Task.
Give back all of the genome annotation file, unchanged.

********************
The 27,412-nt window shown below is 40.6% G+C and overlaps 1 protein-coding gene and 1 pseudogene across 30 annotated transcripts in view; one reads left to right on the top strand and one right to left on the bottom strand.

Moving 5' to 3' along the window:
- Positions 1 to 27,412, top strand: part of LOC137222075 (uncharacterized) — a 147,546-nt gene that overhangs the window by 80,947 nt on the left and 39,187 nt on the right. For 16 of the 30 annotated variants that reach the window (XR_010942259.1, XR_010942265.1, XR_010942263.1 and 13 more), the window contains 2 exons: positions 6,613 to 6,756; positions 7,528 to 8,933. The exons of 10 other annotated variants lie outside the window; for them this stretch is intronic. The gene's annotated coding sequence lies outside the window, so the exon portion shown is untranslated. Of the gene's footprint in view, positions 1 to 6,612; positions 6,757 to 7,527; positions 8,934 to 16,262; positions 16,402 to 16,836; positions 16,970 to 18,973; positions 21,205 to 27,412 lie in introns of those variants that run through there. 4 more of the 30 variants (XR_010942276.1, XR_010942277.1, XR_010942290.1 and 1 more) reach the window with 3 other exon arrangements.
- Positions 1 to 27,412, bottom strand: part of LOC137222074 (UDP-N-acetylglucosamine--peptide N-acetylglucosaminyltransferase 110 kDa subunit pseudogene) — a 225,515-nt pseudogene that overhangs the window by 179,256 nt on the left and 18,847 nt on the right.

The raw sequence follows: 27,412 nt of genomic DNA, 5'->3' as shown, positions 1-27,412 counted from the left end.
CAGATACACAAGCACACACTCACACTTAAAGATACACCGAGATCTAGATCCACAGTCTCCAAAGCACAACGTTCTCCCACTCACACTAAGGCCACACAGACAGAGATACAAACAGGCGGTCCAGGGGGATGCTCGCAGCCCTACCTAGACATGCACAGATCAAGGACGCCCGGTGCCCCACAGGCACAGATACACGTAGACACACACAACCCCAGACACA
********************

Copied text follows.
The 27,412-nt window shown below is 40.6% G+C and overlaps 1 protein-coding gene and 1 pseudogene across 30 annotated transcripts in view; one reads left to right on the top strand and one right to left on the bottom strand.

Moving 5' to 3' along the window:
- Positions 1 to 27,412, top strand: part of LOC137222075 (uncharacterized) — a 147,546-nt gene that overhangs the window by 80,947 nt on the left and 39,187 nt on the right. For 16 of the 30 annotated variants that reach the window (XR_010942259.1, XR_010942265.1, XR_010942263.1 and 13 more), the window contains 2 exons: positions 6,613 to 6,756; positions 7,528 to 8,933. The exons of 10 other annotated variants lie outside the window; for them this stretch is intronic. The gene's annotated coding sequence lies outside the window, so the exon portion shown is untranslated. Of the gene's footprint in view, positions 1 to 6,612; positions 6,757 to 7,527; positions 8,934 to 16,262; positions 16,402 to 16,836; positions 16,970 to 18,973; positions 21,205 to 27,412 lie in introns of those variants that run through there. 4 more of the 30 variants (XR_010942276.1, XR_010942277.1, XR_010942290.1 and 1 more) reach the window with 3 other exon arrangements.
- Positions 1 to 27,412, bottom strand: part of LOC137222074 (UDP-N-acetylglucosamine--peptide N-acetylglucosaminyltransferase 110 kDa subunit pseudogene) — a 225,515-nt pseudogene that overhangs the window by 179,256 nt on the left and 18,847 nt on the right.

The raw sequence follows: 27,412 nt of genomic DNA, 5'->3' as shown, positions 1-27,412 counted from the left end.
CAGATACACAAGCACACACTCACACTTAAAGATACACCGAGATCTAGATCCACAGTCTCCAAAGCACAACGTTCTCCCACTCACACTAAGGCCACACAGACAGAGATACAAACAGGCGGTCCAGGGGGATGCTCGCAGCCCTACCTAGACATGCACAGATCAAGGACGCCCGGTGCCCCACAGGCACAGATACACGTAGACACACACAACCCCAGACACA